Graduate School of Frontier Biosciences, Osaka University


"Investigating the development and evolution of cortical circuits using in vivo assays in marsupials"
Dr. Rodrigo Suarez (Queensland Brain Institute, The University of Queensland )


June 19, 2018 (Tue), 16:00-17:30


2F Seminar room, BioSystems Building


Dr. Rodrigo Suarez (Queensland Brain Institute, The University of Queensland)


Investigating the development and evolution of cortical circuits using in vivo assays in marsupials


The six-layered cerebral cortex integrates sensory perception with motor action, and mediates higher-order cognitive processes such as attention, learning and language. Healthy brain function relies on the precise formation of cortical circuits, and subtle developmental defects can lead to several conditions such as autism, attention deficit and schizophrenia. Most of our knowledge on healthy and pathological cortical development comes from studies in rodents and primates, as mammals are the only vertebrates that evolved a cerebral cortex. However, important questions remain open due to the lack of experimental paradigms to study the developing cortex in vivo, inside the uterus. Here I will present a marsupial model of extra-uterine cortical development (inside the pouch), the Australian fat-tailed dunnart (Sminthopsis crassicaudata). We have established a dunnart breeding colony and the in-pouch electroporation technique, which allows unprecedented access to selectively transfect multiple neuronal populations. By combining high-throughput RNA sequencing, molecular development and microscopy in mice and dunnarts, we are currently investigating the development and evolution of the transcriptional control of axon guidance, as only placental mammals (but not marsupials or monotremes) evolved a corpus callosum. Moreover, the skull of pouch-young dunnarts is highly translucent (hence amenable for optogenetics), allowing two-photon imaging of calcium activity in the developing neocortex at stages equivalent to prenatal humans and rodents. These features highlight the potential impact of laboratory marsupials to study the genetic and environmental influences on cortical development, while also providing important clues on the evolution of brain developmental systems.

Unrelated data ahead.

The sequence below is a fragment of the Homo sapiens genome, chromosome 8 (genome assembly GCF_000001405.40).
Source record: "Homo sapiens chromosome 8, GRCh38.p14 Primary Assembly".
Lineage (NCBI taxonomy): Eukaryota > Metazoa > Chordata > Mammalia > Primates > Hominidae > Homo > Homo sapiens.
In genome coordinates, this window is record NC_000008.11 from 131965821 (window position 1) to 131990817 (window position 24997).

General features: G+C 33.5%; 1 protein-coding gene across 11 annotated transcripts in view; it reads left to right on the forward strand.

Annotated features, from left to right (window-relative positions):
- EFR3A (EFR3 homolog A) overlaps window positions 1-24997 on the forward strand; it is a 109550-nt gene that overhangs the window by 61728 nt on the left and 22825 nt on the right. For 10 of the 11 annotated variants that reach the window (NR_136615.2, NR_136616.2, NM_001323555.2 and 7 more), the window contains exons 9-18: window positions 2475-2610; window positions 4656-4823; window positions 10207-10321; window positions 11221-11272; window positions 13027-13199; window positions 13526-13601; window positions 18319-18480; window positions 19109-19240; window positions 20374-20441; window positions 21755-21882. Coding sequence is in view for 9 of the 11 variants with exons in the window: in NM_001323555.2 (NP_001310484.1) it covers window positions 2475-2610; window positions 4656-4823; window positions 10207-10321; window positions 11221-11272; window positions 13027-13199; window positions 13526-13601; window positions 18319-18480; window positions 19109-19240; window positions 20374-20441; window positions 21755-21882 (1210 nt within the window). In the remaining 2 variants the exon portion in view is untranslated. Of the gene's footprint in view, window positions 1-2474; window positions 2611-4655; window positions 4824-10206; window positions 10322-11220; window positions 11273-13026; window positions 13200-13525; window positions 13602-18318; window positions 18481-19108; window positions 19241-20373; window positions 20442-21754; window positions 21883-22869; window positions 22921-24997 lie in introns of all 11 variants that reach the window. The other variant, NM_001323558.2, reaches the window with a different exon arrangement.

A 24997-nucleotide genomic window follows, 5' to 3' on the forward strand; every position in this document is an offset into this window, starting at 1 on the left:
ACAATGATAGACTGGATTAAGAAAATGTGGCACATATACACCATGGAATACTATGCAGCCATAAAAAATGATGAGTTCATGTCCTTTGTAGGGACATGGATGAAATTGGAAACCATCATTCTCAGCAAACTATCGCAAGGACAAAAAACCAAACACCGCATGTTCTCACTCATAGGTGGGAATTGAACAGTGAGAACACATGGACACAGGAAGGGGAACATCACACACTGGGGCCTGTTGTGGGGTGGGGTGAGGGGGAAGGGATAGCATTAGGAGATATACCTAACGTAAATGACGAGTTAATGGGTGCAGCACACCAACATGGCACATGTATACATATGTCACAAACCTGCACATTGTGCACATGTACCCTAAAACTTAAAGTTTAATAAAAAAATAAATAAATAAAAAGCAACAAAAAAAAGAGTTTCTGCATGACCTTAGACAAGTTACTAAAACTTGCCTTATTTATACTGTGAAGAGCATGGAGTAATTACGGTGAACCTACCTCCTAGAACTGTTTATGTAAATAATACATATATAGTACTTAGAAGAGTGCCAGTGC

Nobuhiko Yamamoto
Tel: 06-6879-4636